Two problems in our democracy

The word ‘democracy’ describes one form of government.  It stands for what Abraham Lincoln called government of the people, by the people, and for the people.  It follows that the government will only be as good as the people of and by whom it is made and for whom it acts.

We in Australia follow the English version that developed from the eighteenth century.  People vote for candidates from two different political parties.  So does the U S.

That mode is in trouble here, and in the UK and the US.  Two issues may not be logically connected, but they have a common source – the readiness, willingness, and ability of the people to make the system work.

The two-party system can only work as well as the two parties.  So much is axiomatic.  The people as a whole have very little say in, or control over, the composition or conduct of the two parties.  We have whole statute books about companies, partnerships and clubs, but next to nothing about political parties. 

It is at best odd that our governance depends on institutions outside our control.  How would it be if we allowed our education and health systems to be run by bodies that are not answerable to us – except when we get a chance to vote against those whom they have kept in office?

This anomaly was highlighted recently when a party in government in the UK badly misgoverned, but instead of resigning and allowing the electorate to choose, the government left the appointment of a new leader to the members of one party.  That small group was a tiny part of the people as a whole.  It proceeded by its own rules, which were written for the benefit of that party, and in particular for the benefit of those members of the party in control of it at that time.  Those rules were tailor-made to produce a disaster, and they did.  To the lasting damage of the U K and its people.

In Australia, people are taking action by voting for and securing the election of very competent people whose stand is expressly premised on a rejection the major parties.  If that change continues, the two-party system will be over here.

It may be worse in the U S where at any one time it is impossible to say who is responsible for the conduct of either party, or the formulation of its objectives.  And they do not appear to have a leader of the opposition.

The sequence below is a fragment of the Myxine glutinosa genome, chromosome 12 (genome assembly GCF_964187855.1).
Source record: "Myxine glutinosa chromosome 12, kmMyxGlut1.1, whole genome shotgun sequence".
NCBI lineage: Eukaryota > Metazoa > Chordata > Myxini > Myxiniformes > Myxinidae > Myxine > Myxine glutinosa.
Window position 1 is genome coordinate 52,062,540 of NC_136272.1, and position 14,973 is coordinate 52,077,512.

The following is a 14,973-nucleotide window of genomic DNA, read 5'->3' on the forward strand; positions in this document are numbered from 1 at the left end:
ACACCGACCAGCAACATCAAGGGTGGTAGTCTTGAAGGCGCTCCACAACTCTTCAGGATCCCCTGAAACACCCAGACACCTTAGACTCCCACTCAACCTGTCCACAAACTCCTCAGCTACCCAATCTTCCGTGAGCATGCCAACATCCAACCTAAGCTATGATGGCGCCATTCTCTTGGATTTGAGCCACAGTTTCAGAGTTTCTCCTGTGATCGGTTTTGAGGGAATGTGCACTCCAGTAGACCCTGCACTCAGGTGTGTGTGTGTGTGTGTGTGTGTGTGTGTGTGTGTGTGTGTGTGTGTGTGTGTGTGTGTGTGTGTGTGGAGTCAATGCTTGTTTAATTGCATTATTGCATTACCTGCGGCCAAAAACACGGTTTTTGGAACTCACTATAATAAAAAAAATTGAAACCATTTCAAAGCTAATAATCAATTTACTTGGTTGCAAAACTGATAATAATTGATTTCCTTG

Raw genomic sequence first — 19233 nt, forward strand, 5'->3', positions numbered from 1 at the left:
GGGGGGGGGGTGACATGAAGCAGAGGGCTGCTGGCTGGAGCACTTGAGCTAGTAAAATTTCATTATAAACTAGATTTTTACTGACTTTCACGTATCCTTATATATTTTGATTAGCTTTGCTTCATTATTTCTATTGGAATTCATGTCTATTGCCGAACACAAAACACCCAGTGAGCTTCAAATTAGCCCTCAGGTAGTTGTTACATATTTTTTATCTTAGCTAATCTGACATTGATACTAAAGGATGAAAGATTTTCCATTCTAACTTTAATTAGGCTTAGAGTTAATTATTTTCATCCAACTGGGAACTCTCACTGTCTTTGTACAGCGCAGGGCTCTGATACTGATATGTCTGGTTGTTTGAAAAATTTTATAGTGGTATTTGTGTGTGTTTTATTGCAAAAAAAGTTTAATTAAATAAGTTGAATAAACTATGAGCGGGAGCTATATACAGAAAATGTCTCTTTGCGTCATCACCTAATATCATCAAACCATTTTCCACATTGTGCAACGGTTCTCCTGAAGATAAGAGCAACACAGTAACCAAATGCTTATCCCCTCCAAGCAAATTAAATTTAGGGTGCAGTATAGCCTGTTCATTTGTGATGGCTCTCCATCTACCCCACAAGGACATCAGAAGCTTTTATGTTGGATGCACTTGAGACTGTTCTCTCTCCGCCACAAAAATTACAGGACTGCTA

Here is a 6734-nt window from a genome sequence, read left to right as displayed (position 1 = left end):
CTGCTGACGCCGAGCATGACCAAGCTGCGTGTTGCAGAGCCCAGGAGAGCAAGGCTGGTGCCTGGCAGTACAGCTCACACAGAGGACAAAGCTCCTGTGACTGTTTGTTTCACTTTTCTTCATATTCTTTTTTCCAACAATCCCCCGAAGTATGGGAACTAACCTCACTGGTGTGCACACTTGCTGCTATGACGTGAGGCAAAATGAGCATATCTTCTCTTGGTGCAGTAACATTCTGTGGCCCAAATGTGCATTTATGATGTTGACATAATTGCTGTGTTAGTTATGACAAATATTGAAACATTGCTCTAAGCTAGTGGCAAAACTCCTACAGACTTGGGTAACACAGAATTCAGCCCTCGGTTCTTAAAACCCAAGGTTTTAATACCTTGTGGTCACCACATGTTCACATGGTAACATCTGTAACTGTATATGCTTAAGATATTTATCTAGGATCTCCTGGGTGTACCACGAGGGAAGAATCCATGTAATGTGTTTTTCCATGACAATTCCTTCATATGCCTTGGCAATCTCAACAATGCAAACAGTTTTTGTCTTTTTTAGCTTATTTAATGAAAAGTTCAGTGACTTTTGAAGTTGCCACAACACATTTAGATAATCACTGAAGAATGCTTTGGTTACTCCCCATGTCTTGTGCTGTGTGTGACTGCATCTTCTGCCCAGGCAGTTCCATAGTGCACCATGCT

That leads to other bad problems – like hopeless promises about what the party might do if it gets into power.  If one party does win a change of government, much of its energy is devoted to sharing the spoils by appointing people to offices where they do not have to account for themselves as they would under the Westminster System.

The two-party system needs two parties by definition.  Government will therefore only be as good as the opposition.  That proposition is as inherent in our democracy as competition is to our capitalism.  If the opposition is weak, it does not do its job in policing government, and the standard of government drops.

The opposition party in both Victoria and the Commonwealth at present is in a very bad way.  That is obviously unhealthy for all of us.  We are used to governments going rotten because their opposition has not kept them honest.  Had the Labour Party in the U K not been so fractured, the result of Brexit may well have been different.  The disaster of Trump only occurred after the Democrats put up a candidate as flawed as Jeremy Corbyn – and that statement is large.  In each case, the people as a whole were badly hurt by the failings of one party – that were capitalised on by a party that was not much better.

The parties described as ‘conservative’ – a quite useless and misleading term – are weak in Australia, possibly worse in the UK, and a squalid disaster in the U S.  What chance then is there of the people in any of those nations getting decent government?